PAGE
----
Portugal will deploy six Pandur II 8×8 armoured vehicles and an additional 45 troops to the United Nations Multidimensional Integrated Stabilization Mission in the Central African Republic (MINUSCA). The planned deployment will provide additional mobility and protection for the MINUSCA’s contingent.
The U.S. military in Africa has taken steps to increase the security of troops on the ground, adding armed drones and armored vehicles
As of now, no date has been set for the deployment however, plans are underway to deploy the vehicles with the fourth rotation of troops later this year.
The wheeled armoured personnel carrier Pandur II 8×8 was designed by Steyr-Daimler-Puch Spezialfahrzeug GmbH, Austria.
Central African Republic (CAR) was relatively calm after Faustin-Archange Touadera was sworn in as president in March 2016 and immediately promised to make it “a united country, a country of peace, a country [of] development.” But violence returned not long after, and fighting has continued to the present. With CAR facing an escalating conflict, and with very little backing from the West, Russia saw an opportunity and stepped in with a promise to deliver 5,200 rifles and a variety of other light weapons by the end of 2018. Today, a Russian serves as Touadera’s security adviser and at least 40 Russians are in his presidential guard. Contractors from Wagner are scattered at several locations around the impoverished nation.
Wagner is a private Russian military firm with links to the Kremlin and to the military intelligence agency known as the GRU. Its involvement in the Central African Republic is believed to have begun in January this year, when Russia began shipping arms to CAR along with five active duty military and 170 civilian instructors, many of whom presumably are ex-Russian military, to train two army battalions. It had won an exemption to a United Nations arms embargo in order to contribute small arms and ammunition to the country’s chronically weak military, which needed help to keep very determined rebel groups at bay.
U.S. Assistance to Central African Republic
C.A.R. ranks 188 out of 188 countries on the United Nations Human Development Index. Over the past two years, the United States has provided over $300 million of humanitarian, development, and security assistance in support of the C.A.R. people’s efforts to find long-term stability and peace. Significant portions of the country’s territory remain outside state control and are ungoverned, with the presence of multiple armed actors creating insecurity in much of the country. The United States has provided assistance to strengthen the UN mission and humanitarian aid to address the continuing humanitarian crisis in C.A.R.
[ March 21 2017 Kony search abandoned by U.S., Uganda ]
U.S. Special Forces, after a five-year, $780 million hunt in Central Africa, are apparently nearing a decision to abandon their effort to catch Joseph Kony and the Lord’s Resistance Army U.S. forces now number some 150. They arrived following the global publicization of the LRA’s atrocities in the “Kony 2012” campaign, a short film that went viral. The U.S. troops joined with forces of the CAR, DRC, South Sudan and Uganda in an effort to surround and capture Mr. Kony and his band. They never succeeded, partly due to the difficult terrain within which the LRA operates, and partly due to the likely infiltration of the various African forces by personnel who reported to the LRA, helping Mr. Kony evade capture.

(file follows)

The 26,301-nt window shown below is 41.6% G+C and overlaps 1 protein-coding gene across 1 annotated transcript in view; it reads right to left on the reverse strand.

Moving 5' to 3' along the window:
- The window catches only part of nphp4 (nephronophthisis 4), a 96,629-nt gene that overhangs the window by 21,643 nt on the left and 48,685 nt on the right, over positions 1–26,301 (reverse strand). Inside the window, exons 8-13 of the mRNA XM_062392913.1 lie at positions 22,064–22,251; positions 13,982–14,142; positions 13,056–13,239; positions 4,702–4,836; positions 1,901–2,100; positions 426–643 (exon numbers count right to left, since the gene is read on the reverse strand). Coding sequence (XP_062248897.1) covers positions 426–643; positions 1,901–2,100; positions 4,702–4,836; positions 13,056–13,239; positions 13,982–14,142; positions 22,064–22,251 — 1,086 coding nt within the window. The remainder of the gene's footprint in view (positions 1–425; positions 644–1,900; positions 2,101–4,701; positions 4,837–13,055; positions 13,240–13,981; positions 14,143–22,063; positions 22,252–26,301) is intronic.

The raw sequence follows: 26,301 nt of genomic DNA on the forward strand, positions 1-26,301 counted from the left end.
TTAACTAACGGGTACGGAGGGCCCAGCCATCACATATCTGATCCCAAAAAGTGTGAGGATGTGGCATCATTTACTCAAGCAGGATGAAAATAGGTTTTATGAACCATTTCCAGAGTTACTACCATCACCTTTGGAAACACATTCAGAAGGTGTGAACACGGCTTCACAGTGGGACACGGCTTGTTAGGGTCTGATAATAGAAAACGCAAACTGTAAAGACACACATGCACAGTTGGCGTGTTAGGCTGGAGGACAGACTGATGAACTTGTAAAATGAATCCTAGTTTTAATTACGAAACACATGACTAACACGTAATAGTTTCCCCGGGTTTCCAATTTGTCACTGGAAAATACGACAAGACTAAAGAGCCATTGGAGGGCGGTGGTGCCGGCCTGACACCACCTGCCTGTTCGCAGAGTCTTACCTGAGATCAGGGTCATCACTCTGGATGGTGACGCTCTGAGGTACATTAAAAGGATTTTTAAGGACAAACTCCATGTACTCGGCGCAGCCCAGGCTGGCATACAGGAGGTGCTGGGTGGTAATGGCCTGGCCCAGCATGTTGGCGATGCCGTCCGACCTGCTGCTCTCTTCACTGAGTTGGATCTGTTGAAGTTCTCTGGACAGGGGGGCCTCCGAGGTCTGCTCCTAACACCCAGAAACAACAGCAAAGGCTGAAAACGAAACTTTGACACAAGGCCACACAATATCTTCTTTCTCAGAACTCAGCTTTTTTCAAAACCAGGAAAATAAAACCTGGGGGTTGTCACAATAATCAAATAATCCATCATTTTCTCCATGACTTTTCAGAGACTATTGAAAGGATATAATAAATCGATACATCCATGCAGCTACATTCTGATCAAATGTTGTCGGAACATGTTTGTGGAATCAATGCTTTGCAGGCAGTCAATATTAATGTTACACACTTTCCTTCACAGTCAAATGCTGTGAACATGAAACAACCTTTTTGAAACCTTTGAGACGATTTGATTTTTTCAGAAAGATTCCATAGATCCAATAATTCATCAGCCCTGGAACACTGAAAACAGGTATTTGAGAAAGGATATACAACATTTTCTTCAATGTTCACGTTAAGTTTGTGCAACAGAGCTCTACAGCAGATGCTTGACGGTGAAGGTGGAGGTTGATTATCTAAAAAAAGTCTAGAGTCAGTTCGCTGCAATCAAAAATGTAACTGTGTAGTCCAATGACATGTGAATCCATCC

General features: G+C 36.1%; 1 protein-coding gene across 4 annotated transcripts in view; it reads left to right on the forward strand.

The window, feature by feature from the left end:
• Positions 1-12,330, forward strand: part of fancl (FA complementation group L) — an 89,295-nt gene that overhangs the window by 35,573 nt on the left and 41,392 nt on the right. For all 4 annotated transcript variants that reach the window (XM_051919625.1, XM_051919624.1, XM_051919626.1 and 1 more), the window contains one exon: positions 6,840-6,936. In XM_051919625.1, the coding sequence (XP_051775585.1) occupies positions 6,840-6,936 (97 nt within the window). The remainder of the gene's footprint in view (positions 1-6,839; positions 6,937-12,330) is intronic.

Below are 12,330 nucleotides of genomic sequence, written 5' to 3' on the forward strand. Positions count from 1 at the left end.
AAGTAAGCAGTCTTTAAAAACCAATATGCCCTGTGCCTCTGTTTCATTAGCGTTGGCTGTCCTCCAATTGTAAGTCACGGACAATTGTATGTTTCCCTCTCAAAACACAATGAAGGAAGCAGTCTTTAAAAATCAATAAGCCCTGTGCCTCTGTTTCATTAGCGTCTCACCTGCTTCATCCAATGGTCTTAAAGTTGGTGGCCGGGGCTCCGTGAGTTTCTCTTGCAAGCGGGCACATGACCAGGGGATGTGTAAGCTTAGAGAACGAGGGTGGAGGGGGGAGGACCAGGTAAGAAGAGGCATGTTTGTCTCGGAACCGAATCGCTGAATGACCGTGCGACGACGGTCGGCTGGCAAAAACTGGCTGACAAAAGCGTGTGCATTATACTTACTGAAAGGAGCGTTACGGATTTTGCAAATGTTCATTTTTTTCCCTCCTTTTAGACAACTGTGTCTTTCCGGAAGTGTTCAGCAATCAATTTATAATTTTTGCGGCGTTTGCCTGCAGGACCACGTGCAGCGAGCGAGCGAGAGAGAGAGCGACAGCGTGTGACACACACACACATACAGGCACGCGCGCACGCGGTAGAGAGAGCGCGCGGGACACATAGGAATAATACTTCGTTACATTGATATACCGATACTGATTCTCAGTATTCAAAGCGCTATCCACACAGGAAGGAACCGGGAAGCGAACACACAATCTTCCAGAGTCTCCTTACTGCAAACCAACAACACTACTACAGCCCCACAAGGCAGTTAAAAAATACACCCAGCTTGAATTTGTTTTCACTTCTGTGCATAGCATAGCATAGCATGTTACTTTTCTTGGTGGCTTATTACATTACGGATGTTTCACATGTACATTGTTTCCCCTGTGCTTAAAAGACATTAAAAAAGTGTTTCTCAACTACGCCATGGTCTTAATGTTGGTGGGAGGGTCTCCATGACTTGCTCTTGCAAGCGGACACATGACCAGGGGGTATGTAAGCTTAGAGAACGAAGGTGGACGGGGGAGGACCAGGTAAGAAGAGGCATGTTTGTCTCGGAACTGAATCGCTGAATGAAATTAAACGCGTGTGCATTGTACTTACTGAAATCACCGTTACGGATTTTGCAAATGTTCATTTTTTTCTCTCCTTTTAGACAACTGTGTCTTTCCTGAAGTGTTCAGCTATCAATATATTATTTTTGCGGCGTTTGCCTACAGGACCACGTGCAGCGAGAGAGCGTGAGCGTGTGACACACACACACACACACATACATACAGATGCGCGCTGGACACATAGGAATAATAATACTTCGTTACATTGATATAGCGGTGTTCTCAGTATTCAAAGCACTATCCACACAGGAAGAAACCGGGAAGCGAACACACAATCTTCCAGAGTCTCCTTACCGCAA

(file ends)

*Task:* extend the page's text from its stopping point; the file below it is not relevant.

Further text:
This week, Uganda announced that it, too, would be withdrawing troops from the Central African Republic, or CAR, where forces have been searching for Kony.
Uganda said the LRA is now ineffective.
[May 15, 2016 Kony:Ringed by shipping containers and concertina wire, U.S. base Obo, CAR]
Obo Central African Republic: The Special Forces camp was small by the standards of other conflicts—only a dozen tents and none of the guard towers and heavy weapons. Ringed by shipping containers and concertina wire, the American’s tan tents were built on wood foundations. An American flag flew on a pole near the center of the camp. The sounds of helicopters coming and going provided the camp’s soundtrack. A small detachment of helicopters were based across a runway made of crushed red volcanic rock. Flown by contractors, the helicopters ferried joint American-Ugandan patrols into the bush. Both camps sat on top of a plateau that overlooked miles of jungle, a reminder of just how remote Obo was. The men were living on the remote military bases used by an African Union task force hunting Kony. They are working closely with the soldiers providing intelligence and greeting defectors fresh from the bush. Once on opposite sides, they now live, work, and eat side-by-side with their former pursuers. It wasn’t uncommon to see the defectors sitting elbow-to-elbow with the American Special Forces soldiers in the dining hall.
[April 30 2012 Special Ops Nzara, South Sudan; and Obo Central African Republic ]
About half of the U.S. contingent is based at a joint operations center near the international airport in Entebbe, Uganda. The rest of the troops are divided among four far-flung camps in Dungu, Congo; Nzara, South Sudan; and Obo and Djema in the Central African Republic. wapo